Black bear (black dots) and brown bear (brown dots) sightings in Glacier Bay over the last 10 years.
USGS Graphic by Tom Smith
What Do Bears Eat?
Both black and brown bears are omnivores and eat a wide variety of plant and animal foods in Glacier Bay. Bears do not defend a specific territory like some other large predators, and they tend to roam widely in search of food, the males more so than the females. However, bears will often defend a limited food resource, especially a carcass, from encroachment by other bears or humans.
Emerging vegetation in the spring is very important for bears, and they are often seen grazing on shoreline grasses, sedges, and intertidal plants. Bears eat wild celery (Angelica spp.), cow parsnip (Heracleum lanatum) and other beach and meadow plants throughout the spring and summer, and feast on the wide variety of berries that ripen in the late summer and fall. Brown bears use their long claws to dig up plants such as sweet-vetch (Hedyserum alpinum) and Oxytropis spp. roots, and both brown and black bears forage on ground cone (Bochnakia rossica) which is commonly found associated with alder thickets.
For a complete list of plants that are potential food for bears in Glacier Bay, click here.
When the tide is low, bears utilize Glacier Bay’s extensive intertidal zone for foraging. Both black and brown bears can be seen scraping barnacles off of rocks and munching mussels. Occasionally brown bears are observed turning over large rocks and pouncing on the pricklebacks and gunnels (small eel-like fishes) that live underneath.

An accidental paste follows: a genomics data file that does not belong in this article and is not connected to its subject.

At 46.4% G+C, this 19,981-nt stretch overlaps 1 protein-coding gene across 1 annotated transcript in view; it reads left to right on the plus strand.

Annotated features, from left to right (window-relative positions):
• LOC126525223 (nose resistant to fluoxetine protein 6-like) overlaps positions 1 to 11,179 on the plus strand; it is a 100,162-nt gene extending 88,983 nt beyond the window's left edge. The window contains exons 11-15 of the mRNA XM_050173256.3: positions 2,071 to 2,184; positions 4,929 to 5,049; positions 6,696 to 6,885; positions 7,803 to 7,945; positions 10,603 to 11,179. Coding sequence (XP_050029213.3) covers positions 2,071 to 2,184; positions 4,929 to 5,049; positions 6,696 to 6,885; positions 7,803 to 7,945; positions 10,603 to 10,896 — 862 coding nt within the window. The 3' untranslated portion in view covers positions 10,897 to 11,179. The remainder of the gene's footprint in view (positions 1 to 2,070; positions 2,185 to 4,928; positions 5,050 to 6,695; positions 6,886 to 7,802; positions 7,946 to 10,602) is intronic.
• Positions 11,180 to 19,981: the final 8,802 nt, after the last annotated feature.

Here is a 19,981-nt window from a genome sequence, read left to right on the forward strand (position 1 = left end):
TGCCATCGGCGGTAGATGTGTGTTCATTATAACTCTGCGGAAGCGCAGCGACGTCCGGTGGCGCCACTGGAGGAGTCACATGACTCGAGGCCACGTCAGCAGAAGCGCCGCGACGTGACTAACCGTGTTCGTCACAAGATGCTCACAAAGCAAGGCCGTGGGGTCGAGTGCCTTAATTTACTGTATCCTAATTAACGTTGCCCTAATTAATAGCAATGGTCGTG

Salmon are very important to bears in the late summer and fall. There are several large well-established salmon streams in the southern part of the bay and a few in the northern bay as well. As the glaciers retreat and the streams mature, salmon are slowly beginning to colonize more and more streams in the northern part of the bay. While some new salmon streams still show relatively light use by bears, these food sources will likely continue to grow and will possibly support expanded bear populations in the future.
Bears eat many other animals when they get the opportunity, including such items as bumblebees, sand fleas, bird eggs, birds, voles, marine mammal carcasses stranded by the tide, and occasionally even other bears. Moose calf hooves have been found in bear scat in the lower bay, and brown bears in the upper bay have been seen patrolling spring avalanche slopes probably in search of winter mountain goat casualties.